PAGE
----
tool3 pyenv environment:
$ pyenv activate tools3 $ pip install pre-commit $ pyenv deactivate
So as the
tools3 environment activated globally, the path to the pre-commit executable is added to the
PATH variable, and we can run this tool using only its name:
$ pyenv which pre-commit /home/yury/.pyenv/versions/tools3/bin/pre-commit $ pre-commit --version pre-commit 2.4.0
Now, let us create a pre-commit hook to address our problem. In order to do this, in the root of your git repository create the
.pre-commit-config.yaml file with the following content:
repos: - repo: local hooks: - id: jupyter-nb-clear-output name: jupyter-nb-clear-output files: \.ipynb$ stages: [commit] language: system entry: jupyter nbconvert --ClearOutputPreprocessor.enabled=True --inplace
This yaml code describes a new pre-commit hook. Let us consider what this configuration means. So as we are developing a new pre-commit hook, the
repo option should be equal to
repo option specifies from which repository we should download pre-commit hooks). The
hooks section describes what hooks should be used. In this case, we create a new hook with
id equal to
id is used to uniquely identify a hook) and with the same
name (used for output purposes). The
\.ipynb$ file pattern tells that the hook should be applied only to the files with the
.ipynb extension (Jupyter notebook files). Additionally, it should be run only during the git commit stage (
The last two options
entry specify what language is used to install the hook and what executable to run correspondingly. As an entry point I use
jupyter nbconvert --ClearOutputPreprocessor.enabled=True --inplace. This command clears all Jupyter notebook output data applying the Jupyter nbconvert
ClearOutputPreprocessor filter to a file and storing the result to the same file (the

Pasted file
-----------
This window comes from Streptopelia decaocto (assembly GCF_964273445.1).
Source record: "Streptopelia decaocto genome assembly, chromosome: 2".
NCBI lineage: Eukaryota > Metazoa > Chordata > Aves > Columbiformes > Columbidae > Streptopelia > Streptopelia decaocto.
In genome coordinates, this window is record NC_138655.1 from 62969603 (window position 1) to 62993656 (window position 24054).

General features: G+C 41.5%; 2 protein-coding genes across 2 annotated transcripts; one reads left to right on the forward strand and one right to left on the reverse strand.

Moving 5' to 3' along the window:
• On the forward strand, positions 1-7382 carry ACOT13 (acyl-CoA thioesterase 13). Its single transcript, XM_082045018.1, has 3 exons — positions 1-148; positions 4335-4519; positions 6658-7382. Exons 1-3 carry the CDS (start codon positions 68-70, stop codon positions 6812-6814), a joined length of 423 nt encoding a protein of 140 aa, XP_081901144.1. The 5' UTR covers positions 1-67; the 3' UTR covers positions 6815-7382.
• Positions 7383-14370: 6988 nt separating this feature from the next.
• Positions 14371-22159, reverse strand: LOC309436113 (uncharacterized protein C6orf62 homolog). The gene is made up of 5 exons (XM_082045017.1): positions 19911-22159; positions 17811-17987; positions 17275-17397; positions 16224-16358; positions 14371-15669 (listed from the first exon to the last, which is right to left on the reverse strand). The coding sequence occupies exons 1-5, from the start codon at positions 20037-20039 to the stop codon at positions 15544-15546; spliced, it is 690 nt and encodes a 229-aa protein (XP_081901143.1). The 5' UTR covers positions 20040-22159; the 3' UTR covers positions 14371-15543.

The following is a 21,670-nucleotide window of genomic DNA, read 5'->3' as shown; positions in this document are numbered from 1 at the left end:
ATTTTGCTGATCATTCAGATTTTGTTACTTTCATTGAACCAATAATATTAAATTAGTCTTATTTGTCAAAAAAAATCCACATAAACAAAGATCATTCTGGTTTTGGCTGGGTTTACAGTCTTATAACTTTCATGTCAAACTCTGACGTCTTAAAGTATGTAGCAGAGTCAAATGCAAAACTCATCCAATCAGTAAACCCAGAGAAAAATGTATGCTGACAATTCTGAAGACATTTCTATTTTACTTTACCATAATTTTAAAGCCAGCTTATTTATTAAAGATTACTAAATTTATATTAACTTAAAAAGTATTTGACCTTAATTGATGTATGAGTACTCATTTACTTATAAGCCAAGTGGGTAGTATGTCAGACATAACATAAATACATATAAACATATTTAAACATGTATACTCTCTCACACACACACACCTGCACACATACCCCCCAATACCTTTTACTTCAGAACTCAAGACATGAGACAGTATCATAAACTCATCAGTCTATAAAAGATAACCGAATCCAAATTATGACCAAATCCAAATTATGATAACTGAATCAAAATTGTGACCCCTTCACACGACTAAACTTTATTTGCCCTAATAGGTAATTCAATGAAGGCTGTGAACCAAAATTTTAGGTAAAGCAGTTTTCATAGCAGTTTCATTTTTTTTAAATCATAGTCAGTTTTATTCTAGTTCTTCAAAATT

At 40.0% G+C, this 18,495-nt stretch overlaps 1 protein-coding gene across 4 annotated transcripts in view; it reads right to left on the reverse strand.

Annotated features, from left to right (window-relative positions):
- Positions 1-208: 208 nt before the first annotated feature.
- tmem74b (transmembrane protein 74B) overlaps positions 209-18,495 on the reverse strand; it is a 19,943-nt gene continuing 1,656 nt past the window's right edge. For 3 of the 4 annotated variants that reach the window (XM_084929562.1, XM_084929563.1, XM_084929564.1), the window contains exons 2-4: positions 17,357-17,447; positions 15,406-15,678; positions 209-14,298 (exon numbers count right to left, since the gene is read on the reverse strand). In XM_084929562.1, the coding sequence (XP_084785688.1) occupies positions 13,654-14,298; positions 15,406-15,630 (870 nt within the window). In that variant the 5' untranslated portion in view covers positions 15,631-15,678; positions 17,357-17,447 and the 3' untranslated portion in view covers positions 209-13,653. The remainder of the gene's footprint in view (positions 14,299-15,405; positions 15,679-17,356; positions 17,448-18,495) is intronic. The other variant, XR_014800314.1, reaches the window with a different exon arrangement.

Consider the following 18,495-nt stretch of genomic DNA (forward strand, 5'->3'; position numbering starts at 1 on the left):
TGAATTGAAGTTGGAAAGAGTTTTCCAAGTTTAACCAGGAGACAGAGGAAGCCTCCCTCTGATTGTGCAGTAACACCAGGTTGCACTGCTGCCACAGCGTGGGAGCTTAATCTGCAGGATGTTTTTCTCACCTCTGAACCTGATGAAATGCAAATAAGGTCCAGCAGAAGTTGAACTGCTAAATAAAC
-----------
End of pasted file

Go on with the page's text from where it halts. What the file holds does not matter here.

--inplace option). You can test this command on a Jupyter notebook:
$ jupyter nbconvert --ClearOutputPreprocessor.enabled=True --inplace PoC.ipynb
So as the
jupyter command is available globally in my setup, I do not need to provide full path to the executable. Moreover, I run this command without
poetry run prefix because I do not need to use packages installed in the project virtual environment.
.pre-commit-config.yaml file is created, we have to activate the configuration installing the hook described in this file. The simplest way to do this is to run the following command in the root directory of the repository:
$ pre-commit install pre-commit installed at .git/hooks/pre-commit
After executing this command, a new
pre-commit file should be created in the
.git/hooks directory. Note that you have to run this command each time you have modified the configuration file.
Testing the Solution
Now, let us test our solution. After all actions, my test repository has the following structure:
$ tree -a -I '.venv|.directory|.ipynb_checkpoints|.git' . ├── dataset │ └── private_dataset.csv ├── .gitignore ├── PoC.ipynb ├── poetry.lock ├── .pre-commit-config.yaml └── pyproject.toml
Let us stage our
PoC.ipynb notebook containing some output data and commit it to git:
$ git add PoC.ipynb $ git commit -m "Update notebook" jupyter-nb-clear-output..................................................Failed - hook id: jupyter-nb-clear-output - duration: 0.62s - files were modified by this hook [NbConvertApp] Converting notebook PoC.ipynb to notebook [NbConvertApp] Writing 1029 bytes to PoC.ipynb
As you can see when you try to commit git calls
jupyter-nb-clear-output pre-commit hook. The commit fails because our
jupyter-nb-clear-output pre-commit hook modifies the
PoC.ipynb file. We can see this using the
git status command:
$ git status On branch master No commits yet Changes to be committed: (use "git rm --cached <file>..." to unstage) new file: PoC.ipynb Changes not staged for commit: (use "git add <file>..." to update what will be committed) (use "git checkout -- <file>..." to discard changes in working directory) modified: PoC.ipynb
Therefore, we have to add the modified files once again and commit:
$ git add PoC.ipynb $ git commit -m "Update notebook" jupyter-nb-clear-output..................................................Passed - hook id: jupyter-nb-clear-output - duration: 0.51s [NbConvertApp] Converting notebook PoC.ipynb to notebook [NbConvertApp] Writing 1029 bytes to PoC.ipynb [master (root-commit) a6d61bd] Update notebook 1 file changed, 61 insertions(+) create mode 100644 PoC.ipynb
Now, the commit process passes, and if you open the notebook you will see that it does not have any output.